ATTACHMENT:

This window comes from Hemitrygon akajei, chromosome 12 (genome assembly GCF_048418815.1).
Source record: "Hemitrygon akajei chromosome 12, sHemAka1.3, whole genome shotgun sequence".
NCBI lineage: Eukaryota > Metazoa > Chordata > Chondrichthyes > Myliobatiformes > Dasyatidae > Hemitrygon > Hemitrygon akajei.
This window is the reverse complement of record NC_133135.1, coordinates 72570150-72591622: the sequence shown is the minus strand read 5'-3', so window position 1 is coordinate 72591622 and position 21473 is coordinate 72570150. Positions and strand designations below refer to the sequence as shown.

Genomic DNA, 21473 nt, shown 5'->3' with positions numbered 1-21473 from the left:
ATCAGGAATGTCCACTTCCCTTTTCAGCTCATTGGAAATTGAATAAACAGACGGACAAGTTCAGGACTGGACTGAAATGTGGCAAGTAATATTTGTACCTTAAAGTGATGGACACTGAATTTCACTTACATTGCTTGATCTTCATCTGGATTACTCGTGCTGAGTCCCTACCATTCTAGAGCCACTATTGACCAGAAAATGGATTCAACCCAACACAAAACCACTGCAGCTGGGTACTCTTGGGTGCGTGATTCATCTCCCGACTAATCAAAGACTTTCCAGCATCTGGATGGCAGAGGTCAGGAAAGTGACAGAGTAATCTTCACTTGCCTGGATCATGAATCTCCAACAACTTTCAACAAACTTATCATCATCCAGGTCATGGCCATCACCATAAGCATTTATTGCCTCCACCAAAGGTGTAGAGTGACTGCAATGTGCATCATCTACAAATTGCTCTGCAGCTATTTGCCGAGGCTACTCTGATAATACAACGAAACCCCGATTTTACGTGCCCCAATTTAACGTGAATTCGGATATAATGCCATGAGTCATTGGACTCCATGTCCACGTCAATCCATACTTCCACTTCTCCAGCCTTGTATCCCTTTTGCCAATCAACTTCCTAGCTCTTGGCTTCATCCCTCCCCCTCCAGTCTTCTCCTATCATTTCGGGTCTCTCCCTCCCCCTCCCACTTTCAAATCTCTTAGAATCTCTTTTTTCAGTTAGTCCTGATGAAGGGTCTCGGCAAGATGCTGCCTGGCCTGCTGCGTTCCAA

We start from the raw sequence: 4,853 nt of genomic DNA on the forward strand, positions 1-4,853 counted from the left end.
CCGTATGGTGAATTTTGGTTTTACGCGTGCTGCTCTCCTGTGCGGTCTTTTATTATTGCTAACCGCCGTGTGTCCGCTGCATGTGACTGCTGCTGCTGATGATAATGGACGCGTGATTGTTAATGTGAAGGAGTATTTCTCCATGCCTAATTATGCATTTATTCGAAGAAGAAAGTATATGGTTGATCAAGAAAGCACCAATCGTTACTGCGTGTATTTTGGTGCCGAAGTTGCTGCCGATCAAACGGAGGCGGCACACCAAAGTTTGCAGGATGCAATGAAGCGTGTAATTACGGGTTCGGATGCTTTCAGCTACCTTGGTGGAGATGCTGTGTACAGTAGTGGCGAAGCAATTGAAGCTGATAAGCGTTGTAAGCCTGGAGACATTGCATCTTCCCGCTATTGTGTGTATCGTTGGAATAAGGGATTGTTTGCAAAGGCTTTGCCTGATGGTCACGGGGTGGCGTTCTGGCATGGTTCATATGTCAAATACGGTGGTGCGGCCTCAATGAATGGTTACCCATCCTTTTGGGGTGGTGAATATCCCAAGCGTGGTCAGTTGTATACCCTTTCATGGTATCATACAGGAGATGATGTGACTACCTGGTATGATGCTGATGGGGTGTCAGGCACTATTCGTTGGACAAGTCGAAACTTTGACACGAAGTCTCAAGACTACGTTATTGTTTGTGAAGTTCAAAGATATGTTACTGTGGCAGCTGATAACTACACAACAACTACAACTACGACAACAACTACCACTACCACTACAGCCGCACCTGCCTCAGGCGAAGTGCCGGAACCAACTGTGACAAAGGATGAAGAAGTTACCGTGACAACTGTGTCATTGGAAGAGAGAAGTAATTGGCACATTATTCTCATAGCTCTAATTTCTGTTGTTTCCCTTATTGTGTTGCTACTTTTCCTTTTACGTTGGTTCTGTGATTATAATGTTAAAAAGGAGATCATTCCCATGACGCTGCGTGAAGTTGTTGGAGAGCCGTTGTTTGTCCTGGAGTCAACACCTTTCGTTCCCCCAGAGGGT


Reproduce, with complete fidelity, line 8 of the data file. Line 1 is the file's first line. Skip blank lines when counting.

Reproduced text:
CCGTATGGTGAATTTTGGTTTTACGCGTGCTGCTCTCCTGTGCGGTCTTTTATTATTGCTAACCGCCGTGTGTCCGCTGCATGTGACTGCTGCTGCTGATGATAATGGACGCGTGATTGTTAATGTGAAGGAGTATTTCTCCATGCCTAATTATGCATTTATTCGAAGAAGAAAGTATATGGTTGATCAAGAAAGCACCAATCGTTACTGCGTGTATTTTGGTGCCGAAGTTGCTGCCGATCAAACGGAGGCGGCACACCAAAGTTTGCAGGATGCAATGAAGCGTGTAATTACGGGTTCGGATGCTTTCAGCTACCTTGGTGGAGATGCTGTGTACAGTAGTGGCGAAGCAATTGAAGCTGATAAGCGTTGTAAGCCTGGAGACATTGCATCTTCCCGCTATTGTGTGTATCGTTGGAATAAGGGATTGTTTGCAAAGGCTTTGCCTGATGGTCACGGGGTGGCGTTCTGGCATGGTTCATATGTCAAATACGGTGGTGCGGCCTCAATGAATGGTTACCCATCCTTTTGGGGTGGTGAATATCCCAAGCGTGGTCAGTTGTATACCCTTTCATGGTATCATACAGGAGATGATGTGACTACCTGGTATGATGCTGATGGGGTGTCAGGCACTATTCGTTGGACAAGTCGAAACTTTGACACGAAGTCTCAAGACTACGTTATTGTTTGTGAAGTTCAAAGATATGTTACTGTGGCAGCTGATAACTACACAACAACTACAACTACGACAACAACTACCACTACCACTACAGCCGCACCTGCCTCAGGCGAAGTGCCGGAACCAACTGTGACAAAGGATGAAGAAGTTACCGTGACAACTGTGTCATTGGAAGAGAGAAGTAATTGGCACATTATTCTCATAGCTCTAATTTCTGTTGTTTCCCTTATTGTGTTGCTACTTTTCCTTTTACGTTGGTTCTGTGATTATAATGTTAAAAAGGAGATCATTCCCATGACGCTGCGTGAAGTTGTTGGAGAGCCGTTGTTTGTCCTGGAGTCAACACCTTTCGTTCCCCCAGAGGGT